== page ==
[xquery-talk] JSON query processing

Adam Retter adam.retter at googlemail.com
Sat Oct 15 03:08:37 PDT 2011

> P.S. the first one who has the courage to say that XML and JSON should
> co-exist
> non only peacefully, but in close harmony, has all my respects. (I think so,
>  but I didn't dare to  say it publicly  :-)
> P.S. 2  If you think the opposite, that JSON  should break free from
> thousands of pages of XML specifications,
> and run ....don't be shy ! I think everybody would understand that point of
> view, too :-)

Of course! XML and JSON should co-exist, they solve different
problems! Yes there is some overlap at times where you could choose
one or the other, but usually there is a clear advantage in using the
correct one at the correct time.

However, I dont think that one should be constrained by the other. You
dont want to impose XML like specifications onto JSON because its the
wrong thing to do. You also dont want to bring JSON into XML
specifications because its the wrong thing to do. They both have their

I tend to feel that some XML folks have this feeling that 'its the end
of days' because of the growing popularity of JSON. Thats not the
case, both have their applications.

If you are working with JavaScript either client-side or server-side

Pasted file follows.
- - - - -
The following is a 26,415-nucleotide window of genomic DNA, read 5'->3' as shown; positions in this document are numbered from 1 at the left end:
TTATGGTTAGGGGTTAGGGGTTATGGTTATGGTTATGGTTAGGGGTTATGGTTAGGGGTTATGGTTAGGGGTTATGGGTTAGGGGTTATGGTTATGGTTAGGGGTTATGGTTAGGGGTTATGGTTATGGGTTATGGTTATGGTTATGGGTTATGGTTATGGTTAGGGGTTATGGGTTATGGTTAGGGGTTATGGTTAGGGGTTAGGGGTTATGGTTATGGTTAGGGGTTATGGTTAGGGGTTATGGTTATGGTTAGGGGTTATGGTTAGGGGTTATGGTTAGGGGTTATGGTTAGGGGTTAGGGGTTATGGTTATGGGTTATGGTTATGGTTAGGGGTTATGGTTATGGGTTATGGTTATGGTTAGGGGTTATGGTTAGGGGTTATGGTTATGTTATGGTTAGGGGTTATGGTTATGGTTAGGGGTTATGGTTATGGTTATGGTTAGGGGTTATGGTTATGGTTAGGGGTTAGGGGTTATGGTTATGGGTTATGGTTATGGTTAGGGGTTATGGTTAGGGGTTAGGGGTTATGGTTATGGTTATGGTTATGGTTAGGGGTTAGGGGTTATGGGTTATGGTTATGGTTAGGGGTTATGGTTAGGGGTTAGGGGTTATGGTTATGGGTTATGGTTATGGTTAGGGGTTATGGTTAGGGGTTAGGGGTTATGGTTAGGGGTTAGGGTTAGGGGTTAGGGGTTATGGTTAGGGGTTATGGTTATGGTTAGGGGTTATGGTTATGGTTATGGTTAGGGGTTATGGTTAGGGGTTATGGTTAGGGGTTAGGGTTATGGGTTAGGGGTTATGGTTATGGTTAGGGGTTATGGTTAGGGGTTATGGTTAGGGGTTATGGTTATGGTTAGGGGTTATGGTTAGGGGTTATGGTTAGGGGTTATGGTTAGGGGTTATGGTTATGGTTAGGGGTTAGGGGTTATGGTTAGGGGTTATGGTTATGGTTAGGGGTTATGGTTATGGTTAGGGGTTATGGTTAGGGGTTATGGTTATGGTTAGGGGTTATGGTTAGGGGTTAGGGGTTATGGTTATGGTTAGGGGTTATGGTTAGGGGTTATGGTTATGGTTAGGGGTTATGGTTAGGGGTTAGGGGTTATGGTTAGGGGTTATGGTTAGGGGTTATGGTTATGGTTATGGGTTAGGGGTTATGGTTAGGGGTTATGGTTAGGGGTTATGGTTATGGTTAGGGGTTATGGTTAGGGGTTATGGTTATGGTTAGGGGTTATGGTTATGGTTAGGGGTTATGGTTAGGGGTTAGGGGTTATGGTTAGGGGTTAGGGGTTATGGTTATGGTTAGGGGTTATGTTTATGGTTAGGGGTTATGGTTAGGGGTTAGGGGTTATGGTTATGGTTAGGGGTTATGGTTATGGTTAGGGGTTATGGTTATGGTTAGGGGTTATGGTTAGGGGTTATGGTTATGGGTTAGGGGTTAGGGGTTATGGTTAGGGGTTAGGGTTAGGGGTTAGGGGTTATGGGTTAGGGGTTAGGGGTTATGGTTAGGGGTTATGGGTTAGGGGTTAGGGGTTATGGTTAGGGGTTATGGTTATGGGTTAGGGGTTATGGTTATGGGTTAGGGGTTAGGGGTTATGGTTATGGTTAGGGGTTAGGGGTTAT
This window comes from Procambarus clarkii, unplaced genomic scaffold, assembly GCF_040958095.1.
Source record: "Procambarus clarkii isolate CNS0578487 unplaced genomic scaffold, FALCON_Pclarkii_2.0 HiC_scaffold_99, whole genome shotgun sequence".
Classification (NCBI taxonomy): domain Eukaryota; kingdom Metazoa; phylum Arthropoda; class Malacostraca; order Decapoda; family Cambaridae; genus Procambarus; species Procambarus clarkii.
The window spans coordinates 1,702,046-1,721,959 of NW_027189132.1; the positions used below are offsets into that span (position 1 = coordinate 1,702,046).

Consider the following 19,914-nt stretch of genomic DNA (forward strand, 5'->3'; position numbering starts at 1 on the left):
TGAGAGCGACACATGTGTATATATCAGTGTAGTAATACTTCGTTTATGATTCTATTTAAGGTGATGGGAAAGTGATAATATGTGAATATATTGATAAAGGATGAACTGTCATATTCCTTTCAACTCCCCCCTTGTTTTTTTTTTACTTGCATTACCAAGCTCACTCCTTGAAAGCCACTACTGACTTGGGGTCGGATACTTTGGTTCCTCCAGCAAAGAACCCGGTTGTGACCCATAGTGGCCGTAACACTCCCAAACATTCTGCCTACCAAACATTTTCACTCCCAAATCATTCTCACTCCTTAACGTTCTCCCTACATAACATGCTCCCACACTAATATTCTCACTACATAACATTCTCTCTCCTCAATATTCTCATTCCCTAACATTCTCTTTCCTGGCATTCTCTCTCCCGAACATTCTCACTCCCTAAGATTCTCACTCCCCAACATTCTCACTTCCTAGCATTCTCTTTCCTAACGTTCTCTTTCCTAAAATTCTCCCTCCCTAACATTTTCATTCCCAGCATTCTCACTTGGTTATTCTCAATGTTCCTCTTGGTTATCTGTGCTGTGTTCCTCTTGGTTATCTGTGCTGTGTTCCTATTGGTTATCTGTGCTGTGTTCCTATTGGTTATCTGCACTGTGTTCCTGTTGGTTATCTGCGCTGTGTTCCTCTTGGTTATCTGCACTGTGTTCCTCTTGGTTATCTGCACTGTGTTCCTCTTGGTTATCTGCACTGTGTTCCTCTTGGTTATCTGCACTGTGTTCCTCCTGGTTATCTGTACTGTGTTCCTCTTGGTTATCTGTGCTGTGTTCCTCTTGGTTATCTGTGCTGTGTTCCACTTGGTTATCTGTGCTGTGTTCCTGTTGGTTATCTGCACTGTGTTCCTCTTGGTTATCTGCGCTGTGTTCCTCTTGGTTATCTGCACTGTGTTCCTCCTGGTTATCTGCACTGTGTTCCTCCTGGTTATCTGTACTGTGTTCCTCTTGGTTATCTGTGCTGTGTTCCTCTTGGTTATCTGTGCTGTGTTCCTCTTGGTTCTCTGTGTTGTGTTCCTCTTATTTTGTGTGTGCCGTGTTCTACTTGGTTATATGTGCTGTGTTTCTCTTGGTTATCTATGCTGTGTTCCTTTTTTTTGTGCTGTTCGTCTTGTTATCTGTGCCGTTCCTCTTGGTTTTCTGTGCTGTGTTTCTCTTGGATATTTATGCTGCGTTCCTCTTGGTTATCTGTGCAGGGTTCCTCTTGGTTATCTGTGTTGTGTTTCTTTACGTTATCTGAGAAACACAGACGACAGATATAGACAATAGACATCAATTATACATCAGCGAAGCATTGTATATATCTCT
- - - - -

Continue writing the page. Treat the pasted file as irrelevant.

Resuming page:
and you need to push a Java object over the network or you want to
push some data into JavaScript then JSON is the way to go, regardless
of if you started with XML.

If you want to provide a human-readable document or document-set for
either content delivery, or disparate systems interoperability then
XML is the way to go. Yes there is great tooling around XML, but
perhaps that is because XML is a document format, and instead JSON is
a object notation for JavaScript. So the scope of XML, or at least the
initial design scope of XML was larger than that of JSON, sure the
boundaries are changing though...

But more interestingly surely is not whether its JSON or XML, but how
you model your data? I dont look at some data and immediately see XML,
I first consider if its tree shaped, if so then XML is probably a good
fit, its its not tree shaped then I have to ask myself, is XML still
the best fit for this?
What I am getting at is that, JSON and XML are just
serialisations/presentations/organisations of the data, at the end of
the day in your XML database or JSON database, these things are not
stored as pure-XML or pure-JSON they are converted down into bespoke
efficient binary structures either on-disk or in-memory for
processing. When these are retrieved we can deliver them as either XML
or JSON providing the original complete semantics of the data were
correctly encoded.

I think David's and others work on creating bi-directional mappings
between XML and JSON are the way to go, these are the really useful
specification and tools that we need for interoperability.

Adam Retter

skype: adam.retter
tweet: adamretter

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